Suddenly, California Has Too Much Water

The state is being tossed between awful climate extremes.

A two-story white house in California shown surrounded on all sides by muddy water halfway up its first level
A flooded home partially underwater in Gilroy, California, on January 9, 2023 (Josh Edelson / AFP / Getty)

In the Talmudic parable of Honi the Circle Maker, the drought-stricken people of Jerusalem send up a prayer that God should deliver them rain. And sure enough, after a few false starts, he does. Except that once the rain starts, it won’t let up. It pours and pours until the people are forced to flee to higher ground, their homes flooded by the answer to their prayer.

That, minus the whole divine-intervention part, is roughly the situation that California currently finds itself in. After years of virtually unremitting drought, the state is now suddenly, tragically, swamped with an overabundance of water. Over the past couple of weeks, a series of intense storms has caused massive, widespread flooding. On Sunday evening, the president declared a state of emergency, and by the next day, more than 90 percent of the state’s residents were under flood watch. At least 17 people have died—that number is likely to rise—and tens of thousands more have been forced to evacuate. When the storms finally subside, the cost of the damage is expected to exceed $1 billion. But we still have a ways to go: Weather forecasters expect the heavy rain to continue for at least another week, along with lightning and hail. Tornadoes are not out of the question.

The flooding is the product of a weather phenomenon known as an “atmospheric river,” a long, thin channel of water vapor like a river in the sky. Atmospheric rivers funneled in from the Pacific are fairly common in California and are not in and of themselves bad news. Each year, the state depends on them to replenish its reservoirs ahead of the summer months, when it sees hardly any rain at all. Daniel Horton, a climate scientist at Northwestern University, told me that atmospheric rivers often supply more than 50 percent of the state’s annual water.

What’s unusual and problematic about the current situation is the atmospheric rivers’ frequency. “It’s definitely too much of a good thing,” Horton said. In just the past two weeks, six have made landfall in quick succession, delivering torrential amounts of rain to a state unaccustomed to dealing with so much water so fast. Three more rivers are on their way. “It’s often true that we’ll get one, and then a few weeks later we might get another one, and a few weeks after that we might get another one,” Peter Gleick, a climate scientist and a co-founder of the Pacific Institute, told me. “It’s unusual to see the persistence and the intensity of the storms we’re seeing now.”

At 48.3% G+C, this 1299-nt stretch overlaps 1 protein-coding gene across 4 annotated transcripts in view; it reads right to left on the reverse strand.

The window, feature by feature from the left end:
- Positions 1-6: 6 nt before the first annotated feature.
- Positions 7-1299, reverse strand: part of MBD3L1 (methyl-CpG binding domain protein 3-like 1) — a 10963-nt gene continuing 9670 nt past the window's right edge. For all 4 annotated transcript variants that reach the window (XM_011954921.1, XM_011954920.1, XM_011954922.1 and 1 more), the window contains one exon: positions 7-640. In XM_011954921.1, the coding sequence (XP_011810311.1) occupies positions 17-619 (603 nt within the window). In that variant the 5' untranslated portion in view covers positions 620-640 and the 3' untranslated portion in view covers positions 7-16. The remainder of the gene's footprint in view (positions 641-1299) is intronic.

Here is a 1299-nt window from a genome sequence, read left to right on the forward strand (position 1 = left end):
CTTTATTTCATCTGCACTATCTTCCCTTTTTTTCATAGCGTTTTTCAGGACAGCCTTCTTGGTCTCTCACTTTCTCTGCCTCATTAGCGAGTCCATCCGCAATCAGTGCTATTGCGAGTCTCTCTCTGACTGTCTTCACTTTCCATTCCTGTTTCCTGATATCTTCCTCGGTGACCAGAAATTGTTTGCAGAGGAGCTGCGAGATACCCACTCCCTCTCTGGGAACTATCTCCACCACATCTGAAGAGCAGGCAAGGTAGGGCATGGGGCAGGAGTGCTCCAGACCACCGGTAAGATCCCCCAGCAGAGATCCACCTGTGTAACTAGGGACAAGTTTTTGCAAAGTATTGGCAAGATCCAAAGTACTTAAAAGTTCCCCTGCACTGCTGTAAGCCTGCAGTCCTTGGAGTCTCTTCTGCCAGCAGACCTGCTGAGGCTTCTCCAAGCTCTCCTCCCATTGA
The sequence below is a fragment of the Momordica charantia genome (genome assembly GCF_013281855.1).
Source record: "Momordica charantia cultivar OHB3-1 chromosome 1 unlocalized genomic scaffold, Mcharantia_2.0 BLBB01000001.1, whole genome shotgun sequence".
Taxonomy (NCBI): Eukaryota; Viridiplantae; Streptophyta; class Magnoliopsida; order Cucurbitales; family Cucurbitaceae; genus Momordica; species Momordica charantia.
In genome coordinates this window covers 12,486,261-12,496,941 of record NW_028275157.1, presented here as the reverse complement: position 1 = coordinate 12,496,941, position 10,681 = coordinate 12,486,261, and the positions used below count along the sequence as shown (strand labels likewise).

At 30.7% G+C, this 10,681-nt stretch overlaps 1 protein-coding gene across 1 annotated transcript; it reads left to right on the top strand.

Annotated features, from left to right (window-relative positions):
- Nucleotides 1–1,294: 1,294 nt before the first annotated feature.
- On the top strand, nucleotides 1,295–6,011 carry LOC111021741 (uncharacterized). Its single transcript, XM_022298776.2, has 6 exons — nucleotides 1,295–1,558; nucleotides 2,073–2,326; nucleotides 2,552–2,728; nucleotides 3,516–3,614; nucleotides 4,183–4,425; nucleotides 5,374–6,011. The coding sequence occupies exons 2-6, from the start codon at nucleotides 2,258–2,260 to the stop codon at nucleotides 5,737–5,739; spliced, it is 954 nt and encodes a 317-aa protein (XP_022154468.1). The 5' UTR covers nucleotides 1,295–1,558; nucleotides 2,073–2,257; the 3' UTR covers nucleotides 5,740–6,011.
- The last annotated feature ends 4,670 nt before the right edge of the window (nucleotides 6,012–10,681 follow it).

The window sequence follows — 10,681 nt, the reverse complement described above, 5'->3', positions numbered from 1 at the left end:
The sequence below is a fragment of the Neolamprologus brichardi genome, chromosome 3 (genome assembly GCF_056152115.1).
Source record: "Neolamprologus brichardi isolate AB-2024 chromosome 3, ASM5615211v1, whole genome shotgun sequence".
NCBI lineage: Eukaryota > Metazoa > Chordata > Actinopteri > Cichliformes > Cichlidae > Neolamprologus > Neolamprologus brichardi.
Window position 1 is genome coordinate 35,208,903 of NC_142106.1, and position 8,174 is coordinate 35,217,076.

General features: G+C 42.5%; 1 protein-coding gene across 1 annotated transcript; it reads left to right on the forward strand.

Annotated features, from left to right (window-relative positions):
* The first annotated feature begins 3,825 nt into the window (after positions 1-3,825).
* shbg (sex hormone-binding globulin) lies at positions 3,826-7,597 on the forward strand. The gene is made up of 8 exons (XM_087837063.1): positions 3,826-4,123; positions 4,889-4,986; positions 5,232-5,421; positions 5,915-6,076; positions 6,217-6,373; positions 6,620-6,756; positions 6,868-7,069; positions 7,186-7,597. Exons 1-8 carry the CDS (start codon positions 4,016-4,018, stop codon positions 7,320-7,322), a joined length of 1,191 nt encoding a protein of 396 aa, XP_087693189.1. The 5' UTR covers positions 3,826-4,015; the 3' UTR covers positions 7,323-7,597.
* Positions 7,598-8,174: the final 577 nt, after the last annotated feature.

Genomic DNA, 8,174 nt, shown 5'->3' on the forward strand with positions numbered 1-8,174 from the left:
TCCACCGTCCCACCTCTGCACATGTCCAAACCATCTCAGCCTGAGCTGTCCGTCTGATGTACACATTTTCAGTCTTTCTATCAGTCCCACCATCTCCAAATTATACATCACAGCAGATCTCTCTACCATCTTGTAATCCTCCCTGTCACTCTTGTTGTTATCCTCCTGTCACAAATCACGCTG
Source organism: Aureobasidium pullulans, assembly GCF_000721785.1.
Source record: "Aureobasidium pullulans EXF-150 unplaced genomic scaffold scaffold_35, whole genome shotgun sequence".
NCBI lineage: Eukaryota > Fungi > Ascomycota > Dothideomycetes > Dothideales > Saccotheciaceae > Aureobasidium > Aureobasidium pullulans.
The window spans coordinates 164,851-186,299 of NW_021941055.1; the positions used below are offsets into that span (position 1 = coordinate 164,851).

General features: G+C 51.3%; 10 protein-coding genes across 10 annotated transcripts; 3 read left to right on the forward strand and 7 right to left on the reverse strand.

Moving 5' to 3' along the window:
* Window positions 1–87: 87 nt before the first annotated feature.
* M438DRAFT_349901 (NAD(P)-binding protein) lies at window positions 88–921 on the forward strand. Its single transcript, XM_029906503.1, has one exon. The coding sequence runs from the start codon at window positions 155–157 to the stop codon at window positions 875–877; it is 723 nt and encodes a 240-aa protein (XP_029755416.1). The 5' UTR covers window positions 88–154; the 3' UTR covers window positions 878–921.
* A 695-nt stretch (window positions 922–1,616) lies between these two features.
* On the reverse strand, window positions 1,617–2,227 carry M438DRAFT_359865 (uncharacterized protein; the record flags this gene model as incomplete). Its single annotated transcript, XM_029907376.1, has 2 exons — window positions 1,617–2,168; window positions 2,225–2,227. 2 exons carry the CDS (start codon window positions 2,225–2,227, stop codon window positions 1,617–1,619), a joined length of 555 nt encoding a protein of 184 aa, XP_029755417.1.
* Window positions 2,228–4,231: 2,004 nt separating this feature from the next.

It’s no surprise that climate change has likely played a role in all of this. California has always had something of a “boom-or-bust hydrological economy,” Horton told me, but the booms are getting even wetter and the busts even drier. As the atmosphere warms, it’s able to hold more and more moisture—this is why hand-dryers blow warm air, to maximize the amount of moisture that air can wick off your skin—and atmospheric rivers grow wetter and wetter. When they make landfall and deposit that moisture in the form of precipitation, the resulting storms are more intense.

Those shifts, Gleick told me, have thrown off the historical patterns that reservoir operators rely on to make crucial decisions. The trick is to walk the delicate line between ensuring that enough water is stored by the time the dry season rolls around and ensuring that too much water isn’t stored too soon, which can lead to flooding. “We have to think about operating the reservoirs differently,” Gleick said. “They’re designed and operated for yesterday’s climate, not for the climate of today or tomorrow.”

Climate change may also be contributing to the chaos in a slightly more roundabout way. The connection between warming temperatures and California’s longer, deadlier, more destructive wildfire seasons has been well documented in recent years. And even after the last embers are extinguished, wildfires alter the land they’ve burned for years to come. Torched plants leave behind a waxy, water-repellent film that renders fire-scarred soil less absorbent, Horton told me. Fire, as a result, leaves California more prone to flooding. And by burning away the trees and other vegetation that stabilize the soil, it makes floods more likely to trigger landslides.

This past fire season was blissfully quiet. But against that background, California’s current plight can feel in more than one way like a very dark punch line to a not-very-funny joke. What do you get after a summer of respite from deadly wildfires? A winter of catastrophic flooding. And what do you get after years of desperation for water? So much rain that you’ll pray it will stop.